In his remarks at the Disinvitation Dinner, Kissinger pointed out that the First World War destroyed Europe’s confidence and sense of purpose, and that Europe has never recovered. A society needs great objectives to which it can apply itself with conviction, instead of being “obsessed with its own shortcomings.”
The students who object to Kissinger’s presence on campus are emblematic of this loss of confidence, and of that obsession. They hate the West (and in particular the United States) for suppressing and oppressing other cultures, ranging from the American Indians to the Communist Chinese.
But these students’ admiration and even espoused preference for non-Western cultures is not just a loss of confidence. It is also, oddly enough, an expression of belief in the universality of Western values. Because what these students are really saying is that they believe every culture has the same basic desires that we have: that all cultures want security and prosperity and are willing to respect the rights and interests of other cultures pursuing the same thing. This, as Kissinger writes in World Order, was the basis of our nuclear deal with Iran: Our assumption that what Iran really wants “is to negotiate in good faith on the premises of existing order and arrive at a reasonable conclusion.” We assume, in other words, that other cultures will think as we think, want what we want, and work with us towards this shared goal.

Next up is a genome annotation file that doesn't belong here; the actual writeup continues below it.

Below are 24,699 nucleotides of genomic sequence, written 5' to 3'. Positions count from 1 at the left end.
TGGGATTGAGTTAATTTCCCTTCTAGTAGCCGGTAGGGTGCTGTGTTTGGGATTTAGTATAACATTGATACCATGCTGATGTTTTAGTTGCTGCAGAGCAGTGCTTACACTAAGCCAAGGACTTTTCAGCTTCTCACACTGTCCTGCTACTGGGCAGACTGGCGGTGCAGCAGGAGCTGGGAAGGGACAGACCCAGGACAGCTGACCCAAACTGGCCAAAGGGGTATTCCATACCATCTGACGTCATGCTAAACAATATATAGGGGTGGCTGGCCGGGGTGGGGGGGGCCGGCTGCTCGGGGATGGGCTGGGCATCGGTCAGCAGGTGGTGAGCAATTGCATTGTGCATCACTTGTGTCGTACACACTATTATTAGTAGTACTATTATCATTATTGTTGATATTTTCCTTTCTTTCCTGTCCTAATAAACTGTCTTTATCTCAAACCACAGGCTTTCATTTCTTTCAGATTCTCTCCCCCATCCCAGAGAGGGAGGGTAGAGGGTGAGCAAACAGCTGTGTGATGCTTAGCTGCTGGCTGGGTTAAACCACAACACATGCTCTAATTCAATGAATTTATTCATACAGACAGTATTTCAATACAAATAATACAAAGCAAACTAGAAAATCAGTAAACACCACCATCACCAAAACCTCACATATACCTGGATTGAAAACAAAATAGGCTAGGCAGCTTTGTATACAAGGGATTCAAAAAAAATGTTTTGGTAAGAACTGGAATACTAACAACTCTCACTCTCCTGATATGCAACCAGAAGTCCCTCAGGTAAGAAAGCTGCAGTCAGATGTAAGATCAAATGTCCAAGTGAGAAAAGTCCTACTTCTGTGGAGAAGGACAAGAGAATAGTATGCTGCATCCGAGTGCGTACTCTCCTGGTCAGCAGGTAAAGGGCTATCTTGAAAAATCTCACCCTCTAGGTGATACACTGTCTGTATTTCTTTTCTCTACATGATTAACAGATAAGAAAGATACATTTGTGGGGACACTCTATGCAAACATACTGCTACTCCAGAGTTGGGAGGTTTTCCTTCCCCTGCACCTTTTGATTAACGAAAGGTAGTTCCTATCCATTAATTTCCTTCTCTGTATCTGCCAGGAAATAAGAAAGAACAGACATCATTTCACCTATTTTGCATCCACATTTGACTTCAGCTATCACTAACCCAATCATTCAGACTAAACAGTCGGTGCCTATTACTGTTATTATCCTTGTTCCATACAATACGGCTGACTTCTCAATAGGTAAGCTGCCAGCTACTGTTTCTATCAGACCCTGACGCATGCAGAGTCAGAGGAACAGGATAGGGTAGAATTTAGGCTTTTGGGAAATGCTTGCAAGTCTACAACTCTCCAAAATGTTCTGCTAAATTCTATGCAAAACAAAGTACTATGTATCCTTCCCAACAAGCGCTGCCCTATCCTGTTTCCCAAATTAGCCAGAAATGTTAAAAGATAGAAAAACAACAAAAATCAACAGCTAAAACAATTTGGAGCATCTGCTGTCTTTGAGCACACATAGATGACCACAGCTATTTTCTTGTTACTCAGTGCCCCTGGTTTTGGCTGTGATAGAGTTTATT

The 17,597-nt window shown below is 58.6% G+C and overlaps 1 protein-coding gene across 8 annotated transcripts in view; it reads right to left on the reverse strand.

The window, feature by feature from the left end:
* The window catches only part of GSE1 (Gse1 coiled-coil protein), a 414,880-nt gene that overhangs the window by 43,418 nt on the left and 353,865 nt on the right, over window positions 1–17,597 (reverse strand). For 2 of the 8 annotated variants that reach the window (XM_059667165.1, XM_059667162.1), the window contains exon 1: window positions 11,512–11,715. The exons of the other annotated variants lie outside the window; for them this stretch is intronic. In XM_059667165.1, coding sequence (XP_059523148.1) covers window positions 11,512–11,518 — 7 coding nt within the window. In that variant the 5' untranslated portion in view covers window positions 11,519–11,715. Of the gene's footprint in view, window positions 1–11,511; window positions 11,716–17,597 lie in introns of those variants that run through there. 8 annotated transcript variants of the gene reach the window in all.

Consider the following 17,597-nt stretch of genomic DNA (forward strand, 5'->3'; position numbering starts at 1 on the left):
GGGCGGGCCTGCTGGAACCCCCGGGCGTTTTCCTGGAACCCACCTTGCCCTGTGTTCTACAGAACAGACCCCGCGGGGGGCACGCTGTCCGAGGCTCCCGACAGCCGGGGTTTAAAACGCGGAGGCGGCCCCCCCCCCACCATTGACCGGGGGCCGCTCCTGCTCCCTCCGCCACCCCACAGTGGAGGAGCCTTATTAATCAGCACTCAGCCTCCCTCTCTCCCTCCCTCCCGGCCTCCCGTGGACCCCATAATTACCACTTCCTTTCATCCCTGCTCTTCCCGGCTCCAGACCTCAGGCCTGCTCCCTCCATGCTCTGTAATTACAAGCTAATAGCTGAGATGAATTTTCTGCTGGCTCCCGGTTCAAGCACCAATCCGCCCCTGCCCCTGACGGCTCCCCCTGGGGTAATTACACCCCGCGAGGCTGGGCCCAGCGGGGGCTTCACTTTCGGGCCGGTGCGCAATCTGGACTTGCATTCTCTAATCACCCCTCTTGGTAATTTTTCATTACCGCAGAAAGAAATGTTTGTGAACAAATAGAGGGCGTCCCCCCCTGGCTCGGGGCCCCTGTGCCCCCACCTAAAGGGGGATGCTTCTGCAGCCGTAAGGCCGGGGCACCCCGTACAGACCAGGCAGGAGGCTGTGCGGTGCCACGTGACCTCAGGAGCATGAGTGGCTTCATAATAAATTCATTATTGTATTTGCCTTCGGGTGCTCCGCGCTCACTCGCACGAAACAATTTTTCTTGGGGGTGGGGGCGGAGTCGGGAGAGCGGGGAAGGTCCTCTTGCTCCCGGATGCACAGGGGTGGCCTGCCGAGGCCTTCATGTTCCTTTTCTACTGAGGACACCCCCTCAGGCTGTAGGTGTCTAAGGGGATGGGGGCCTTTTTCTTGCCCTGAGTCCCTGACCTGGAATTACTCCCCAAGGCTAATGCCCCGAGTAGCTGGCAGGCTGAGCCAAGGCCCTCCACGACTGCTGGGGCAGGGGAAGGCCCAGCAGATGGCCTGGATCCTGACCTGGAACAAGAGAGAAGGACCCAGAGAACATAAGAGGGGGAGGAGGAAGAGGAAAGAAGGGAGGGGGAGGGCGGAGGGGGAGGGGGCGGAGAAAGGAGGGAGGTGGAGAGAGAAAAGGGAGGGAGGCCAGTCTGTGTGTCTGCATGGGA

In this view, all cultures are basically Western in their desires, and are distinguishable from us only by their different traditions in language, clothing, or food — which is perhaps why these items are always the culprit in cases of “cultural appropriation.”
And this is an exceptionally, almost disarmingly naïve approach. I recently learned how a liberal friend of mine from New York was shocked to discover, on a visit to a Middle Eastern country that wasn’t Israel, that to be publicly identifiable as a Jew was not just unwise but could actually be dangerous. It had not occurred to him that a universal acceptance of other cultures was not itself a universal value.